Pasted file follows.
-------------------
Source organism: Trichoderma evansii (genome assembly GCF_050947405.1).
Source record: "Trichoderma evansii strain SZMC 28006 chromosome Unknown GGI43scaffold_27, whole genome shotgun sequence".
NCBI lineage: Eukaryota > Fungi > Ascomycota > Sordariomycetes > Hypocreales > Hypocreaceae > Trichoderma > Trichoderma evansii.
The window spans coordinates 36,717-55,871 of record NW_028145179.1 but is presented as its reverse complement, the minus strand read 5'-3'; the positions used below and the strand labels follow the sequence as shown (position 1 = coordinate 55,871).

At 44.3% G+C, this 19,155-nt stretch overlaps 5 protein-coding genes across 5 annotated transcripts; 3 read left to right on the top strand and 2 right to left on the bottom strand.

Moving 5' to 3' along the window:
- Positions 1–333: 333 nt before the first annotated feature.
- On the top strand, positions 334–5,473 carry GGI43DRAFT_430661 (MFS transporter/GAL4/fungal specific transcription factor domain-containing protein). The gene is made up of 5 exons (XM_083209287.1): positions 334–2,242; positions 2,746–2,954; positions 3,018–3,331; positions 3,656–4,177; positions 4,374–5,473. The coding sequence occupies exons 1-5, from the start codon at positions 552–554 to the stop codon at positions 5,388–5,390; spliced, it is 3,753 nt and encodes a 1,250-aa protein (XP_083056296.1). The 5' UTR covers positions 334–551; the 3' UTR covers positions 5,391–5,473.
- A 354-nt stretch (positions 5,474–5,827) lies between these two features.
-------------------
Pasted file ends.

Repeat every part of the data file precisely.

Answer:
Source organism: Trichoderma evansii (genome assembly GCF_050947405.1).
Source record: "Trichoderma evansii strain SZMC 28006 chromosome Unknown GGI43scaffold_27, whole genome shotgun sequence".
NCBI lineage: Eukaryota > Fungi > Ascomycota > Sordariomycetes > Hypocreales > Hypocreaceae > Trichoderma > Trichoderma evansii.
The window spans coordinates 36,717-55,871 of record NW_028145179.1 but is presented as its reverse complement, the minus strand read 5'-3'; the positions used below and the strand labels follow the sequence as shown (position 1 = coordinate 55,871).

At 44.3% G+C, this 19,155-nt stretch overlaps 5 protein-coding genes across 5 annotated transcripts; 3 read left to right on the top strand and 2 right to left on the bottom strand.

Moving 5' to 3' along the window:
- Positions 1–333: 333 nt before the first annotated feature.
- On the top strand, positions 334–5,473 carry GGI43DRAFT_430661 (MFS transporter/GAL4/fungal specific transcription factor domain-containing protein). The gene is made up of 5 exons (XM_083209287.1): positions 334–2,242; positions 2,746–2,954; positions 3,018–3,331; positions 3,656–4,177; positions 4,374–5,473. The coding sequence occupies exons 1-5, from the start codon at positions 552–554 to the stop codon at positions 5,388–5,390; spliced, it is 3,753 nt and encodes a 1,250-aa protein (XP_083056296.1). The 5' UTR covers positions 334–551; the 3' UTR covers positions 5,391–5,473.
- A 354-nt stretch (positions 5,474–5,827) lies between these two features.